View Full Version : How to replicate these techniques using digital?

05-18-2007, 04:57 AM
Dear all,

I read in a magazine about someone called "Bruno Moyen" and a method he developed for his photos. He takes his photos with film BTW
This is what he does:

1 - Take your pictures on positive tungsten balanced film (transparency). then process in C-41 chemicals to create a colour negative.

2 - Scan the negative to your required size, using a transparency setting on the scanner. This will give you a negative image on your monitor.

How do i replicate this using a digital photo taken on my D80 and photoshop CS2.

Thanks in advance

D Thompson
05-18-2007, 10:11 AM
Not sure of the effect you're trying to get, but would image/adjustments/invert work?

05-18-2007, 10:16 AM
Hmm, I googled "Bruno Moyen" and took a quick look at his gallery (http://www.brunomoyen.com/). i don't see any images that look like they are 'negatives.' So I guess we are still wondering what the end product looks like?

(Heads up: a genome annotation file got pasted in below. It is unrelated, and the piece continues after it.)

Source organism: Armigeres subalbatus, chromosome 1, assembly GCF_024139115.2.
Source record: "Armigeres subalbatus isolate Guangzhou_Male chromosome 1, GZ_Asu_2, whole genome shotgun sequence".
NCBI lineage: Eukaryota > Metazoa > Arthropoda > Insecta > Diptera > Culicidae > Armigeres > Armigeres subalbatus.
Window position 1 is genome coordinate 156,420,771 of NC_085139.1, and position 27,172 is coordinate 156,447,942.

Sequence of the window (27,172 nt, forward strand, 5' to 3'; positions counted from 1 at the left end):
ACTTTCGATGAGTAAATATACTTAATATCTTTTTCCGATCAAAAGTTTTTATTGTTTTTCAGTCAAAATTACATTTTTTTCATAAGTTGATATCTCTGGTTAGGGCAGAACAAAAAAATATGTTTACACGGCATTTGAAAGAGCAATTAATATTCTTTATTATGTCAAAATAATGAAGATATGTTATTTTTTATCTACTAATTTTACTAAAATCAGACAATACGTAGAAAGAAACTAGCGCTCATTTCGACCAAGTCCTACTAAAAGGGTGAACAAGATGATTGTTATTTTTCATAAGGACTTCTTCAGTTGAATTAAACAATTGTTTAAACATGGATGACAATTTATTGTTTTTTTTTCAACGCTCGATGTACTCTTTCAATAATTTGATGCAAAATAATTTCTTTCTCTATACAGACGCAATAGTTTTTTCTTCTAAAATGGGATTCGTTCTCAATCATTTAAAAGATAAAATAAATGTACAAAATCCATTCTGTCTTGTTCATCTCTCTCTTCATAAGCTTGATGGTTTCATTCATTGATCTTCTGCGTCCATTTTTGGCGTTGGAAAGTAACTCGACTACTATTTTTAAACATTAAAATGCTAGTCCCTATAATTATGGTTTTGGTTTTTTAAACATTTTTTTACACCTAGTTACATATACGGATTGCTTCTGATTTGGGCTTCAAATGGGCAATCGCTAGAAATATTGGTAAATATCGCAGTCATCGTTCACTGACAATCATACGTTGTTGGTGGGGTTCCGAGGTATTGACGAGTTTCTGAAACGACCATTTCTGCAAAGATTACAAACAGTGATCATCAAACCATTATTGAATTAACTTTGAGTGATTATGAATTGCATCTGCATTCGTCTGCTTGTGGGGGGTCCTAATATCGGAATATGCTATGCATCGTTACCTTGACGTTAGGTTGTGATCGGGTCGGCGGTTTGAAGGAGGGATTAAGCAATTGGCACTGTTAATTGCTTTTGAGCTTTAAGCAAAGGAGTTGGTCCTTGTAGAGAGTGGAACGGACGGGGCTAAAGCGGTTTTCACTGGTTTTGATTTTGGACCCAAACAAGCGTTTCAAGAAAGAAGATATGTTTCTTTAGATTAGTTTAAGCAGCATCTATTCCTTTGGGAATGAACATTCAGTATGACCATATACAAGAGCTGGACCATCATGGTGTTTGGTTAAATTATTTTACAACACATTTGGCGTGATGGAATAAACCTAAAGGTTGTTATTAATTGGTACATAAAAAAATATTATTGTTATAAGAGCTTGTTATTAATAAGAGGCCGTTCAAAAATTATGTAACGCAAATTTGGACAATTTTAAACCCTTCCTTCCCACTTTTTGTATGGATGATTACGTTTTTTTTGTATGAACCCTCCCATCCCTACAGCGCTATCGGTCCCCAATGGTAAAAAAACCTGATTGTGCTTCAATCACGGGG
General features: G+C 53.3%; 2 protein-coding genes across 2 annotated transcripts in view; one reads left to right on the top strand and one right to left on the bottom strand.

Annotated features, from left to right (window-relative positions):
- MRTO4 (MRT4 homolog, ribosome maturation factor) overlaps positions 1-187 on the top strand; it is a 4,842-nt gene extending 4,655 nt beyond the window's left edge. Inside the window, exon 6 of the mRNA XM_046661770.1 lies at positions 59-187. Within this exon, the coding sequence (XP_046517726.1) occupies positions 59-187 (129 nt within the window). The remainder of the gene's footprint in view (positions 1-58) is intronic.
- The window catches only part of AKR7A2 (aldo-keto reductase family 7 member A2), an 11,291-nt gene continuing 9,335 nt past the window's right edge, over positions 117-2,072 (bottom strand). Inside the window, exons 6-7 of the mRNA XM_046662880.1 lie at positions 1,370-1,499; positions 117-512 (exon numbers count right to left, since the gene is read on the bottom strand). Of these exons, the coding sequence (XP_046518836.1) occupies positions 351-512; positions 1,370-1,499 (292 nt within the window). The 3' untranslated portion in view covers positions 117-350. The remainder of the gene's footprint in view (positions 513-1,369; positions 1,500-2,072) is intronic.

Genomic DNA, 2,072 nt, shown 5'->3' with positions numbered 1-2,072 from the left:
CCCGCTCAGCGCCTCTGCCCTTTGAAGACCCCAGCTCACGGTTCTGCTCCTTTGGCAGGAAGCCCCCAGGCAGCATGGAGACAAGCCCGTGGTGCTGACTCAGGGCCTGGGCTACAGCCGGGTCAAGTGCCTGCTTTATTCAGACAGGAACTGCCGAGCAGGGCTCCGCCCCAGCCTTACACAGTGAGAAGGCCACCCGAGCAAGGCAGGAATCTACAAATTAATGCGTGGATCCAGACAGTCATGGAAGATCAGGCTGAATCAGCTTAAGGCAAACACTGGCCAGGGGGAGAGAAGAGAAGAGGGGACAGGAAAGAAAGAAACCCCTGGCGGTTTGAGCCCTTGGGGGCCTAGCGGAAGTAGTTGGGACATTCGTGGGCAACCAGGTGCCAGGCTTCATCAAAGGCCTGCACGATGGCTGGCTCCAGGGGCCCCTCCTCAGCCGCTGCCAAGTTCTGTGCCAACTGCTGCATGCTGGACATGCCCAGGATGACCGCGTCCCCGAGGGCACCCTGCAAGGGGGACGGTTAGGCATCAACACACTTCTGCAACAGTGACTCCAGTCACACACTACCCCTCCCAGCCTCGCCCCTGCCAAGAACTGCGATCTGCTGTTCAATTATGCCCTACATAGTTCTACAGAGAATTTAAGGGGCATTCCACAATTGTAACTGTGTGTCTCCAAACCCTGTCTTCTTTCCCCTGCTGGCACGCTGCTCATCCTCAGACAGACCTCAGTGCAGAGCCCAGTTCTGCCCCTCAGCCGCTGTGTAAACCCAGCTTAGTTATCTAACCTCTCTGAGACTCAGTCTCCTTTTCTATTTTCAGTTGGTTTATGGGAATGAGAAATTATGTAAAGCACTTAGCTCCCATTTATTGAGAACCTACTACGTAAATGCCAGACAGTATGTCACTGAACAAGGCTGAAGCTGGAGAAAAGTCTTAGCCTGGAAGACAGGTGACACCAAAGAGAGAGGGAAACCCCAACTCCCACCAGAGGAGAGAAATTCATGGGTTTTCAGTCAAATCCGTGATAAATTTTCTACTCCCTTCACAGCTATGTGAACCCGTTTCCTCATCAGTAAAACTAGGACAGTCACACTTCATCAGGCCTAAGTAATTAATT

05-19-2007, 09:33 AM
To get the really wild effects of cross processing, your best bet would be to get extreme with the curves settings. To get the negative effect, adjust the curve so that instead of running in the normal way from bottom left to top right, it runs top left to bottom right.

To get the extreme contrast and colour balance effects, you'll have to play around with the curve to get the effect you're looking for, possibly adjusting the curves for each colour channel seperately - I don't know if CS2 can do this, but The GIMP can.

05-25-2007, 05:47 AM
Looks like this is it (http://en.wikipedia.org/wiki/Cross_processing)?
Over contrast can be controlled with "curves" function (like Alex said). You can also try to mix image layers or color channels in different ways... Or hue change.
In Bruno Moyen's photos I see also a kind of grain effect (http://www.brunomoyen.com/polaroids/pages/polaroids06.html), smooth/glow effect (http://www.brunomoyen.com/flowers/pages/flowers08.html). If you see closer, you can probably find many more effects ;)
I think most important is not how you call the technique, but what you really want to reach. ;)